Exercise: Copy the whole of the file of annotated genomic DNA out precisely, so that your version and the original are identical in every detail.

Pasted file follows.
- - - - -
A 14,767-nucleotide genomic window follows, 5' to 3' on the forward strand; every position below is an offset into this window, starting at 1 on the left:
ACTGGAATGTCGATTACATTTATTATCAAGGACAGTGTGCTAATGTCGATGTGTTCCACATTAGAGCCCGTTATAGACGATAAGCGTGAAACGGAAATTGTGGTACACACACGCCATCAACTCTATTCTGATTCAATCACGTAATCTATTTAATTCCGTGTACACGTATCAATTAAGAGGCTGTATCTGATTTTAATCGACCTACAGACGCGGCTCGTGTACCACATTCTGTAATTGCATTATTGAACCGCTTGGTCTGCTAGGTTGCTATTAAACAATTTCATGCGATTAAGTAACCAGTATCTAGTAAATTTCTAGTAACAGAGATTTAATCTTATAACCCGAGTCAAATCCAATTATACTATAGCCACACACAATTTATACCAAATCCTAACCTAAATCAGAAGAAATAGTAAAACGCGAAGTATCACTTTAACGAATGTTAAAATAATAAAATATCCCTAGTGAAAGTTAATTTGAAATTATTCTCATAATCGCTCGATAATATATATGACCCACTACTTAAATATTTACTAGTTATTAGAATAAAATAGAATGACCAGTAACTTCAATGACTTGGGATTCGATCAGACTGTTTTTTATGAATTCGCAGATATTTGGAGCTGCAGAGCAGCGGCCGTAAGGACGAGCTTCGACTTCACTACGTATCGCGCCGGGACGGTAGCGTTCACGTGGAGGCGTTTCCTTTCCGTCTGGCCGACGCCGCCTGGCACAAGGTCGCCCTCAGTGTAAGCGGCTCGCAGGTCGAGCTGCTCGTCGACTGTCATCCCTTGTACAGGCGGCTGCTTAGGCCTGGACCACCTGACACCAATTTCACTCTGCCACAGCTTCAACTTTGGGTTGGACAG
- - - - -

A 14,767-nucleotide genomic window follows, 5' to 3' on the forward strand; every position below is an offset into this window, starting at 1 on the left:
ACTGGAATGTCGATTACATTTATTATCAAGGACAGTGTGCTAATGTCGATGTGTTCCACATTAGAGCCCGTTATAGACGATAAGCGTGAAACGGAAATTGTGGTACACACACGCCATCAACTCTATTCTGATTCAATCACGTAATCTATTTAATTCCGTGTACACGTATCAATTAAGAGGCTGTATCTGATTTTAATCGACCTACAGACGCGGCTCGTGTACCACATTCTGTAATTGCATTATTGAACCGCTTGGTCTGCTAGGTTGCTATTAAACAATTTCATGCGATTAAGTAACCAGTATCTAGTAAATTTCTAGTAACAGAGATTTAATCTTATAACCCGAGTCAAATCCAATTATACTATAGCCACACACAATTTATACCAAATCCTAACCTAAATCAGAAGAAATAGTAAAACGCGAAGTATCACTTTAACGAATGTTAAAATAATAAAATATCCCTAGTGAAAGTTAATTTGAAATTATTCTCATAATCGCTCGATAATATATATGACCCACTACTTAAATATTTACTAGTTATTAGAATAAAATAGAATGACCAGTAACTTCAATGACTTGGGATTCGATCAGACTGTTTTTTATGAATTCGCAGATATTTGGAGCTGCAGAGCAGCGGCCGTAAGGACGAGCTTCGACTTCACTACGTATCGCGCCGGGACGGTAGCGTTCACGTGGAGGCGTTTCCTTTCCGTCTGGCCGACGCCGCCTGGCACAAGGTCGCCCTCAGTGTAAGCGGCTCGCAGGTCGAGCTGCTCGTCGACTGTCATCCCTTGTACAGGCGGCTGCTTAGGCCTGGACCACCTGACACCAATTTCACTCTGCCACAGCTTCAACTTTGGGTTGGACAG